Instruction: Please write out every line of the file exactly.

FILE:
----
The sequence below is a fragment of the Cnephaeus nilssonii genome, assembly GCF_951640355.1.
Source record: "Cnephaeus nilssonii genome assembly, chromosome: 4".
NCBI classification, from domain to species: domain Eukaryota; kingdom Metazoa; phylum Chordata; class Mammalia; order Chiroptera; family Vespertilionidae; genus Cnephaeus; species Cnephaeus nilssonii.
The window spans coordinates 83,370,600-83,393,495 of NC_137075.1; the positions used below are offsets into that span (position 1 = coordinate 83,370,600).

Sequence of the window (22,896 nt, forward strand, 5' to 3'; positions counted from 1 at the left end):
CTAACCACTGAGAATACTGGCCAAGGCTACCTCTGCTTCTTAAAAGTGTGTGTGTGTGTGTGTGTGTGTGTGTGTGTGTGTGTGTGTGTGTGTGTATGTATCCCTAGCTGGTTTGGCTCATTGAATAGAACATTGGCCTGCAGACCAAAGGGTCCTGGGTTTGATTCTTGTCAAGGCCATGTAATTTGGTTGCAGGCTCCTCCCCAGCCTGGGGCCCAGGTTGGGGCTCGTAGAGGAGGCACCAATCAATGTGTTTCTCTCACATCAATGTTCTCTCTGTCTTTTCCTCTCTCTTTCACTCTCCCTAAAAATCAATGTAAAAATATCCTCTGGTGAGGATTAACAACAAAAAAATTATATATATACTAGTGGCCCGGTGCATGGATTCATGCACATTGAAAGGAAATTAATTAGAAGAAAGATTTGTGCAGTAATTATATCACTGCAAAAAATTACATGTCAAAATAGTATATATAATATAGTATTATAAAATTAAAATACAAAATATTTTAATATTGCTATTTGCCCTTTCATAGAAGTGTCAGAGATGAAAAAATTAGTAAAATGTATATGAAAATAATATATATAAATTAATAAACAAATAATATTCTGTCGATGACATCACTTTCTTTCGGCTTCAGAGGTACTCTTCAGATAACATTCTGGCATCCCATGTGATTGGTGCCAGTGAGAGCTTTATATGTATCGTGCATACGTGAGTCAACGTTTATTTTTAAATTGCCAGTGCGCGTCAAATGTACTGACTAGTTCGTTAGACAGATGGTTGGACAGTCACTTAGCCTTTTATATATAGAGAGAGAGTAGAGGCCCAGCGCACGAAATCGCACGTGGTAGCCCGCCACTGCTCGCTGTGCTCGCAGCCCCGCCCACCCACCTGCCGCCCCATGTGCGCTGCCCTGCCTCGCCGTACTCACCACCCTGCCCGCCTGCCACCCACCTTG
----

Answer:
The sequence below is a fragment of the Cnephaeus nilssonii genome, assembly GCF_951640355.1.
Source record: "Cnephaeus nilssonii genome assembly, chromosome: 4".
NCBI classification, from domain to species: domain Eukaryota; kingdom Metazoa; phylum Chordata; class Mammalia; order Chiroptera; family Vespertilionidae; genus Cnephaeus; species Cnephaeus nilssonii.
The window spans coordinates 83,370,600-83,393,495 of NC_137075.1; the positions used below are offsets into that span (position 1 = coordinate 83,370,600).

Sequence of the window (22,896 nt, forward strand, 5' to 3'; positions counted from 1 at the left end):
CTAACCACTGAGAATACTGGCCAAGGCTACCTCTGCTTCTTAAAAGTGTGTGTGTGTGTGTGTGTGTGTGTGTGTGTGTGTGTGTGTGTGTGTGTATGTATCCCTAGCTGGTTTGGCTCATTGAATAGAACATTGGCCTGCAGACCAAAGGGTCCTGGGTTTGATTCTTGTCAAGGCCATGTAATTTGGTTGCAGGCTCCTCCCCAGCCTGGGGCCCAGGTTGGGGCTCGTAGAGGAGGCACCAATCAATGTGTTTCTCTCACATCAATGTTCTCTCTGTCTTTTCCTCTCTCTTTCACTCTCCCTAAAAATCAATGTAAAAATATCCTCTGGTGAGGATTAACAACAAAAAAATTATATATATACTAGTGGCCCGGTGCATGGATTCATGCACATTGAAAGGAAATTAATTAGAAGAAAGATTTGTGCAGTAATTATATCACTGCAAAAAATTACATGTCAAAATAGTATATATAATATAGTATTATAAAATTAAAATACAAAATATTTTAATATTGCTATTTGCCCTTTCATAGAAGTGTCAGAGATGAAAAAATTAGTAAAATGTATATGAAAATAATATATATAAATTAATAAACAAATAATATTCTGTCGATGACATCACTTTCTTTCGGCTTCAGAGGTACTCTTCAGATAACATTCTGGCATCCCATGTGATTGGTGCCAGTGAGAGCTTTATATGTATCGTGCATACGTGAGTCAACGTTTATTTTTAAATTGCCAGTGCGCGTCAAATGTACTGACTAGTTCGTTAGACAGATGGTTGGACAGTCACTTAGCCTTTTATATATAGAGAGAGAGTAGAGGCCCAGCGCACGAAATCGCACGTGGTAGCCCGCCACTGCTCGCTGTGCTCGCAGCCCCGCCCACCCACCTGCCGCCCCATGTGCGCTGCCCTGCCTCGCCGTACTCACCACCCTGCCCGCCTGCCACCCACCTTG